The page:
Moose program waives dues for emergency, military personnel

BY CHUCK VANDENBERG
PCC EDITOR

FORT MADISON – A new program is being implemented this year with Moose International offering free first-year dues to all emergency and military personnel.

The local Fort Madison lodge is participating in the program and is hoping to provide a social outlet for the area’s firefighters, law enforcement and rescue pesonnel, and all active and retired military personnel.

Mike Luton, the administrator for the local Moose Lodge in Fort Madison, said the program is an extension started this year off the military waiver.

“Actually we just started it earlier this year and was supposed to run until the end of April and we will continue it to the end of the year. And this is a program that all Moose Lodges are doing, not just ours,” Luton said.

Normally, first year membership is $50 dues and a $20 administration fee. Dues would renew every year, but the administration is just the one year. They are waiving the first year.

“Actually, it’s in appreciation for what they do. It’s an outgrowth of our vets appreciation program. They started last year with a program of appreciation of the veterans. Mainly recognition, but this kind of grew out of that concept. To show support for people for what they are doing for the community. ”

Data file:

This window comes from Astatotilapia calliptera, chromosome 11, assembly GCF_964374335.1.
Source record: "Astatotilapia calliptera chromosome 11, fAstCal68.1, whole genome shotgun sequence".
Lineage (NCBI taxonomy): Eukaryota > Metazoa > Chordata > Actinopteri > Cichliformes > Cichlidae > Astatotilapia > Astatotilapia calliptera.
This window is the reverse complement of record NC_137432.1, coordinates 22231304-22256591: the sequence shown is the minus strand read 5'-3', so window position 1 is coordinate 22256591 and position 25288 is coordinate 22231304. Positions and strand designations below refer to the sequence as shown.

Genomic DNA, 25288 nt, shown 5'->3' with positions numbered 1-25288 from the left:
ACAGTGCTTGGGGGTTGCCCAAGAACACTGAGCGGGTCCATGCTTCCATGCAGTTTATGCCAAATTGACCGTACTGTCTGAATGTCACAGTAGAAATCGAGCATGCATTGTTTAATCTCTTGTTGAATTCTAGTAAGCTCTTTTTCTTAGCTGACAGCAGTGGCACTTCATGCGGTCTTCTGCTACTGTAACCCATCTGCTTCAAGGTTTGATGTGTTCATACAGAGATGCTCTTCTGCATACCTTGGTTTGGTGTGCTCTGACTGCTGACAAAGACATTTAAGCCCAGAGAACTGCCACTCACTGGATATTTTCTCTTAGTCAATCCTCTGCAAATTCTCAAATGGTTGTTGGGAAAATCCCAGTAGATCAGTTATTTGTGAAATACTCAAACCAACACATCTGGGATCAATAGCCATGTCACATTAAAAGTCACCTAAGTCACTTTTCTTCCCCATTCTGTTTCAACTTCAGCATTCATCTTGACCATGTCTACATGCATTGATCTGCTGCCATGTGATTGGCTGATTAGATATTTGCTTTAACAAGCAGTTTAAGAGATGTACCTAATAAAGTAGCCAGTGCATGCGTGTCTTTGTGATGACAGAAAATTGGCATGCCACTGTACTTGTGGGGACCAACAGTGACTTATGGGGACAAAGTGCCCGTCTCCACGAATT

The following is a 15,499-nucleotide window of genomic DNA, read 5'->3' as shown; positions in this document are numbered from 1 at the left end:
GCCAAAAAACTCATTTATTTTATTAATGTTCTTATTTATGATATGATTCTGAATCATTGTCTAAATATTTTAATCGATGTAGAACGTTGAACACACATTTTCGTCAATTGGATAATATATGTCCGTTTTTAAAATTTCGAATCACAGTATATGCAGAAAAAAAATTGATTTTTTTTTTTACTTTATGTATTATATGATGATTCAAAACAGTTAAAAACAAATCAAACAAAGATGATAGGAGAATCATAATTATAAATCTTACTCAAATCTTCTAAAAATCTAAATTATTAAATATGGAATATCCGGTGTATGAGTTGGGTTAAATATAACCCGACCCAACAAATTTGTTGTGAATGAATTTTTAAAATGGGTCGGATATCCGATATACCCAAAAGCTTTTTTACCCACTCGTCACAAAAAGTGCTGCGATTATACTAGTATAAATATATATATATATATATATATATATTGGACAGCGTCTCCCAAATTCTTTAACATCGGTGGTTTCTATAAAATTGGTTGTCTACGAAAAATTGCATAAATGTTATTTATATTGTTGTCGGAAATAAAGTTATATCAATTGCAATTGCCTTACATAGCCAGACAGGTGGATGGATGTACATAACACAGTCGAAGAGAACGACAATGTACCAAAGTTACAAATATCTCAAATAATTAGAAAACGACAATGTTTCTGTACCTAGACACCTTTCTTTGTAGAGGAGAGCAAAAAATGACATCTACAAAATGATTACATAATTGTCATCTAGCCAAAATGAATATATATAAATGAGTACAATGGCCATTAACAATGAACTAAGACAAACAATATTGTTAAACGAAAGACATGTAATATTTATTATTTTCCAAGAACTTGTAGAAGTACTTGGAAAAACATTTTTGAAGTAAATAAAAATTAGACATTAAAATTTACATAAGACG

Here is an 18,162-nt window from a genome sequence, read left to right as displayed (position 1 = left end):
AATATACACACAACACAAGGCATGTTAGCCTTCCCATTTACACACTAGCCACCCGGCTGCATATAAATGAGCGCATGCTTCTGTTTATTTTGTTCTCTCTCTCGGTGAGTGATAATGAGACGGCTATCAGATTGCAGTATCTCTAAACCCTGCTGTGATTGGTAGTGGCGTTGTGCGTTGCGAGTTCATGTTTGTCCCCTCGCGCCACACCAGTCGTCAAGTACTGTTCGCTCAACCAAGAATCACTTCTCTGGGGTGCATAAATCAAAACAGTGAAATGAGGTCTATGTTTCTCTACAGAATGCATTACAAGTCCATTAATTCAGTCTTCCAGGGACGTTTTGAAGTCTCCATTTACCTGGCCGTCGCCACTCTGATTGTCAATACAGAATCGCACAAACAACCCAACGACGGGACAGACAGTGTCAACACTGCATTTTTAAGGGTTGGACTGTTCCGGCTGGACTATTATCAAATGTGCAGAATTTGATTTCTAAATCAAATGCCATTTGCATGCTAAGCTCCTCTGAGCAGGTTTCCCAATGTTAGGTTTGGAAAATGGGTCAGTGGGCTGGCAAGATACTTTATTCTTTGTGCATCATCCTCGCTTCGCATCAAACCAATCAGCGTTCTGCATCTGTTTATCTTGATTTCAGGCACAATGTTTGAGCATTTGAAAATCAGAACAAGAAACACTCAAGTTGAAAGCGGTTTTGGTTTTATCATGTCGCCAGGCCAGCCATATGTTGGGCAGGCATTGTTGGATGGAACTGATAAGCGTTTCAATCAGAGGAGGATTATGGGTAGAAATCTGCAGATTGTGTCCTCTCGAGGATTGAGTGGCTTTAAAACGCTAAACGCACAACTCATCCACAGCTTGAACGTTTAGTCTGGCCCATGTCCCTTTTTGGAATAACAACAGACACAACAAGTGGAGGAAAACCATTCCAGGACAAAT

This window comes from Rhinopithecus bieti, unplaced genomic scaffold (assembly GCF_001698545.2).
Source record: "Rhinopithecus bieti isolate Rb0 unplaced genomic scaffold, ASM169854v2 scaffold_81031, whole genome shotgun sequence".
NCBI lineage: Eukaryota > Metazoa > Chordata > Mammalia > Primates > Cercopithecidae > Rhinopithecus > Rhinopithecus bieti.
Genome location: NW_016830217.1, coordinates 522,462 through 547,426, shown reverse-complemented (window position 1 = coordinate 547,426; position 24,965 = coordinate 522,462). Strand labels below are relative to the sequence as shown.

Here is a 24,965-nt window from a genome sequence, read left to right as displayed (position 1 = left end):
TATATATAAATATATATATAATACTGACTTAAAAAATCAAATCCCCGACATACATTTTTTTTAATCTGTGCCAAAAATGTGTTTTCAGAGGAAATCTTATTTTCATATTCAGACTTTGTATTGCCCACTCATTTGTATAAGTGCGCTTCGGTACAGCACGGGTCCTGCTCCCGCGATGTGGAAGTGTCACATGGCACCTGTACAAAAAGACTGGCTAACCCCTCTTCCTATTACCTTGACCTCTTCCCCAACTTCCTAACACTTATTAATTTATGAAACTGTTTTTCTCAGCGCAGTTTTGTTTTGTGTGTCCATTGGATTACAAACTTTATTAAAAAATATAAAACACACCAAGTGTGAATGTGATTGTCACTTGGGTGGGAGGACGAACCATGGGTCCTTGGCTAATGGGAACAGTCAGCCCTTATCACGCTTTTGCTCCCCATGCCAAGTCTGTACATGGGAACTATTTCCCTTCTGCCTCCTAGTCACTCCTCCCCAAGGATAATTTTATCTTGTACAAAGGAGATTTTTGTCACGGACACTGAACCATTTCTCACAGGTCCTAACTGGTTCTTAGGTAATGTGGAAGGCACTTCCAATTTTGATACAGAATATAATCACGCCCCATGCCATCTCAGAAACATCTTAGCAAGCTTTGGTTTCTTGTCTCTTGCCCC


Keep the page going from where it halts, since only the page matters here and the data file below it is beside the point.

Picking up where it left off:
Luton, an E-6 20-year veteran of the U.S. Navy, said he likes the program because it provides an opportunity to thank those who rarely get thanked.

“Normally don’t show our appreciation for these people. Not as much as we should and this gives us a chance to do that,” he said.

In addition to giving something back to those that serve every day, he said the funds raised by the Moose go, in part, to helping support Special Olympics, helping disadvantaged children, safe Internet browsing programs, and funding bullet-proof vests for law enforcement.

“We’re basically a charitable organization. We try to raise money for Moose Heart which aims to help children from disadvantaged homes. Kids that have the mental capability but because of disadvantages they are not living up to their potential. We also support fingerprinting kits and things like that. They have a mobile fingerprinting set up.”

Luton said he’s relatively new to the program along with governor of the Moose, both having just under a year under their belts.

“We’re going to work harder at letting people know what the organization is and what we support and what those groups do,” he said. “I just spoke with our regional manager a couple weeks ago to help communicate that information better. Our social quarters here are kind of like a big family. It’s a good place for families to come and kick back and relax. Find some social support.”

The local Moose is a private club, but Luton said the application process is open to anyone except those with a felony on their record.

“It’s important for us to keep this a safe and fun environment,” he said.

For more information contact Luton at 319 372-4351.

 

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